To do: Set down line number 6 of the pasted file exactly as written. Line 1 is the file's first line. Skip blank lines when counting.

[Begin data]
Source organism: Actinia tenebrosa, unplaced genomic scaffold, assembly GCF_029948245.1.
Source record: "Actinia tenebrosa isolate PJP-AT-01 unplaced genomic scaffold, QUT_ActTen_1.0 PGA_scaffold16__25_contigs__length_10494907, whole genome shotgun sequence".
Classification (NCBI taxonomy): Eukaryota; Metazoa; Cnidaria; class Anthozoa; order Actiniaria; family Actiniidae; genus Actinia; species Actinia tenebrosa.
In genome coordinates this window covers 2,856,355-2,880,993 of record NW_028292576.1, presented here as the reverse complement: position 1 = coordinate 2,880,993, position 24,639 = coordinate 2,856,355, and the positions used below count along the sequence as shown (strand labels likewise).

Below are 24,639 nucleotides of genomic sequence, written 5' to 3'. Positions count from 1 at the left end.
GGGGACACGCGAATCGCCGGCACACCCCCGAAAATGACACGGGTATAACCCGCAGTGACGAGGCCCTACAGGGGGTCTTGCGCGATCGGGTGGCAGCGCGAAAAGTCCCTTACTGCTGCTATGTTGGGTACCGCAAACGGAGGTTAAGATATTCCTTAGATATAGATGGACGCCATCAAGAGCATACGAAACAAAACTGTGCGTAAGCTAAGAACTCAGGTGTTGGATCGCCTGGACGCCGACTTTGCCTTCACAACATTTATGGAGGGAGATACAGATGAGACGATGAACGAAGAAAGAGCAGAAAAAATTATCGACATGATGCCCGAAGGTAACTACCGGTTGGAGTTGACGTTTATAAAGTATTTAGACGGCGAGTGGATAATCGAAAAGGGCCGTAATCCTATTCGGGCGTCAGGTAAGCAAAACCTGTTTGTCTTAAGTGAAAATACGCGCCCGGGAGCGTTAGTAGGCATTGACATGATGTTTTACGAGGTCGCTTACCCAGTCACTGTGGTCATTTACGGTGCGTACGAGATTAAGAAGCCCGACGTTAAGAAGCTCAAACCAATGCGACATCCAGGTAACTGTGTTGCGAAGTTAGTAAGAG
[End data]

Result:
GGGGACACGCGAATCGCCGGCACACCCCCGAAAATGACACGGGTATAACCCGCAGTGACGAGGCCCTACAGGGGGTCTTGCGCGATCGGGTGGCAGCGCGAAAAGTCCCTTACTGCTGCTATGTTGGGTACCGCAAACGGAGGTTAAGATATTCCTTAGATATAGATGGACGCCATCAAGAGCATACGAAACAAAACTGTGCGTAAGCTAAGAACTCAGGTGTTGGATCGCCTGGACGCCGACTTTGCCTTCACAACATTTATGGAGGGAGATACAGATGAGACGATGAACGAAGAAAGAGCAGAAAAAATTATCGACATGATGCCCGAAGGTAACTACCGGTTGGAGTTGACGTTTATAAAGTATTTAGACGGCGAGTGGATAATCGAAAAGGGCCGTAATCCTATTCGGGCGTCAGGTAAGCAAAACCTGTTTGTCTTAAGTGAAAATACGCGCCCGGGAGCGTTAGTAGGCATTGACATGATGTTTTACGAGGTCGCTTACCCAGTCACTGTGGTCATTTACGGTGCGTACGAGATTAAGAAGCCCGACGTTAAGAAGCTCAAACCAATGCGACATCCAGGTAACTGTGTTGCGAAGTTAGTAAGAG